Connectors 4: Question Words


In the module Connectors 1, you learned about different types of connectors of clauses: coordinating and subordinating conjunctions as well as adverbs. In this module, you will learn about one specific type of connectors: question words. They are used to form indirect questions to ask for information in a more polite way than with direct questions. Many indirect questions consist of a main clause such as Ich möchte wissen…, Weißt du…, Ich frage mich…, Ich weiß nicht…, Kannst du mir sagen… and of another clause connected to the main clause with a question word such as wer, wo, was, wann, wie.

Activity 1

First, let’s review the meaning of some frequent German question words by matching them with their English equivalents. If needed, you can consult the online dictionary LEO.
Choose the correct translation.

Activity 2

Now, let’s explore examples with these question words using Das Digitale Wörterbuch der Deutschen Sprache (DWDS), a large electronic collection of German texts known as a corpus.  Below you will see two images that show example sentences. They are presented in form of a concordance – stacked lines of examples with the search words bolded and centered.  If you find the text hard to read, you can go directly to the DWDS Corpus using the links provided below the images.

Read corpus examples below. Each example sentence starts with a main clause: Ich will / wollte wissen (a) or Weißt du (b). Pay special attention to the position of the conjugated verb in the second clause.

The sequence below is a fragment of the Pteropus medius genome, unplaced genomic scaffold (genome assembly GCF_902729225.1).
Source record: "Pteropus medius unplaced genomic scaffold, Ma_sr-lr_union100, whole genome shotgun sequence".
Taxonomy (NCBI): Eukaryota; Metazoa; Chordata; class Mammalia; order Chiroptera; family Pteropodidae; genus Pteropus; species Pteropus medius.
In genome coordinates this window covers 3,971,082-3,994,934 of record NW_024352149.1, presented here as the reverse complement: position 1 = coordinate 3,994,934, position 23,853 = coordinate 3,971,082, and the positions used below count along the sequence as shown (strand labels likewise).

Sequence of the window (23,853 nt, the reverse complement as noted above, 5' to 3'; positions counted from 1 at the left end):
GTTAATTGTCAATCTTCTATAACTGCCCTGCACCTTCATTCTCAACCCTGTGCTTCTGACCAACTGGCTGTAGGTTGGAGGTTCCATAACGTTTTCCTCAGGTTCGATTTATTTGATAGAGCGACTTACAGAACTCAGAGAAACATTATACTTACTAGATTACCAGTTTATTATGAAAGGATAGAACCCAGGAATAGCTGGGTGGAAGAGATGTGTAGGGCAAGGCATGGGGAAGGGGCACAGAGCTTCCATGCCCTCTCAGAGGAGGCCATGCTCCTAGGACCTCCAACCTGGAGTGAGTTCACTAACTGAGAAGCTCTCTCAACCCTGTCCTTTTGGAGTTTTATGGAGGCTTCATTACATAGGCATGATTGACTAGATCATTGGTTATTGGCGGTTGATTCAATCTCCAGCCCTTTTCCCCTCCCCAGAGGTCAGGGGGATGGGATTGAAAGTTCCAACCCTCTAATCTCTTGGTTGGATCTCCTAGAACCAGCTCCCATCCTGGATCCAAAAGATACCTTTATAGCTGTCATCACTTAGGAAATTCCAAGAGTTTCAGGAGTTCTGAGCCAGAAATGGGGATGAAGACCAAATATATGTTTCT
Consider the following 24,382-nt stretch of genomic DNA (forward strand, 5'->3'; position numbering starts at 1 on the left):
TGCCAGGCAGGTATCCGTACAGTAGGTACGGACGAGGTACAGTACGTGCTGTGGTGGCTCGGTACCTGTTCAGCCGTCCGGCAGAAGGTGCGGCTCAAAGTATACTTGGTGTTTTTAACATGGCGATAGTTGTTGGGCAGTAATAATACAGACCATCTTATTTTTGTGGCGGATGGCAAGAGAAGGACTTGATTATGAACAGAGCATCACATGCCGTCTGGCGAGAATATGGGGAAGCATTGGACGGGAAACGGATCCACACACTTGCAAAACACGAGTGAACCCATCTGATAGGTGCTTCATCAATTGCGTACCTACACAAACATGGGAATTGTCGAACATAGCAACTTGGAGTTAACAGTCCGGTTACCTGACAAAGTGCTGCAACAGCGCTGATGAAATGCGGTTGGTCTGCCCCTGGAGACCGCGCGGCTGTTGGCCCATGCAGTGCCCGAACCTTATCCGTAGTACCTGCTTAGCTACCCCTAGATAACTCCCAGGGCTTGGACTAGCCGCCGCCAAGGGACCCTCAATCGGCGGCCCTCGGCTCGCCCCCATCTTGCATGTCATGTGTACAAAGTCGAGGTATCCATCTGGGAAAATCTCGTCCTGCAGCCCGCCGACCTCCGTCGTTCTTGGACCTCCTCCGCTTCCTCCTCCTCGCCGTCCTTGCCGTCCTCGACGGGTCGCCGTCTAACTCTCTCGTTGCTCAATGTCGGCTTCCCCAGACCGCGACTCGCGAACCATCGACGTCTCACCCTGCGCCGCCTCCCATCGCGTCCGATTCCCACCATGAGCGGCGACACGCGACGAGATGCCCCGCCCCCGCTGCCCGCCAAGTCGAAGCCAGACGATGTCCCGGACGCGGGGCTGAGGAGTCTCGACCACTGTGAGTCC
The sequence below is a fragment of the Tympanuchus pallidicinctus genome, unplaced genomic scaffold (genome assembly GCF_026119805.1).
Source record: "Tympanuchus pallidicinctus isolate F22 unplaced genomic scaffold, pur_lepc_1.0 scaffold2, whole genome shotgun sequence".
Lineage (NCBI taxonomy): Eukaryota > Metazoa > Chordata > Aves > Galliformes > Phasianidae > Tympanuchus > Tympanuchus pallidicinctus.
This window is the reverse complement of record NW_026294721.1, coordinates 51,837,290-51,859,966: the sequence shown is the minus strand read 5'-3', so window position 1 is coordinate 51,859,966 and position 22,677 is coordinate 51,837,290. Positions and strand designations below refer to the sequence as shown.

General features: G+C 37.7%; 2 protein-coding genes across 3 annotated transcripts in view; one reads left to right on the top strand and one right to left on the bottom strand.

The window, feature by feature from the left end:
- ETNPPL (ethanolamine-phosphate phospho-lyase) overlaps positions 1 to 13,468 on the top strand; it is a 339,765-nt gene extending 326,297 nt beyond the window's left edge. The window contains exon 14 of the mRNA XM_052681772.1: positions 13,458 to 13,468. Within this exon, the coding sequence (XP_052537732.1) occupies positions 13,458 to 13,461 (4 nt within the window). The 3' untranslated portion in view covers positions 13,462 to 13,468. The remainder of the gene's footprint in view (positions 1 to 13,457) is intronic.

DWDS corpus examples retrieved January 3, 2022.


DWDS corpus examples retrieved January 3, 2022.

Which rules best describe the examples in (a) and (b)?

Activity 3


It is important to correctly identify conjugated verbs in German sentences, which can be expressed through main verbs, auxiliary verbs (haben, sein, werden), or modal verbs (dürfen, mögen, müssen, sollen, wollen). Select the conjugated verb of the clause with the bolded question word in the following sentences from the DWDS corpus:


Look at more DWDS examples with indirect questions below and change them to direct questions.


Now, bring together what you learned and choose the correct rule for creating direct and indirect questions.

Activity 4


When should you use a question mark in indirect questions and when not? Read the DWDS examples below and choose the correct punctuation mark at the end.


Now, choose the correct statement:

Activity 5

Most question words in German start with a “w”. However, the subordinating conjunction ob is also a question word. Read the indirect question examples below and decide what type of questions usually use the conjunction ob.

  1. Weißt du, ob er noch lebt?
    Werfel, Franz: Die Vierzig Tage des Musa Dagh II, Stockholm: Bermann – Fischer 1947 [1933], S. 85
  2. »Und was weißt du, ob ich arbeite oder nicht?
    Schaeffer, Albrecht: Helianth II, Bonn: Weidle 1995 [1920], S. 59
  3. Ich möchte wissen, ob er damals schon begonnen hat mich zu lieben.
    Rinser, Luise: Mitte des Lebens, Frankfurt a. M.: S. Fischer 1952 [1950], S. 38
  4. Aber weißt du, ob ich schnell genug aus dem Lager ‘rauskomme, wenn’s soweit ist?
    Apitz, Bruno: Nackt unter Wölfen, Reinbek bei Hamburg: Rowohlt 1961 [1958], S. 97
  5. Ich möchte wissen, ob die Leute hier das wirklich Frühstück nennen.
    Traven, B.: Das Totenschiff, Berlin: Büchergilde Gutenberg 1929 [1926], S. 19
  6. Ich will wissen, ob Sie an dem Unfall schuld waren.
    Arjouni, Jakob: Happy birthday, Türke!, Zürich: Diogenes 1987 [1985], S. 123

Activity 6

On your own. Write 4 sentences with indirect questions, where you use at least 4 of the connectors mentioned in this module.
For example:

Kannst du mir sagen, wann der Zug ankommt?
Weißt du, ob es heute regnet?
Ich weiß nicht, wo wir essen sollen.

 Schirin Kourehpaz & Nina Vyatkina


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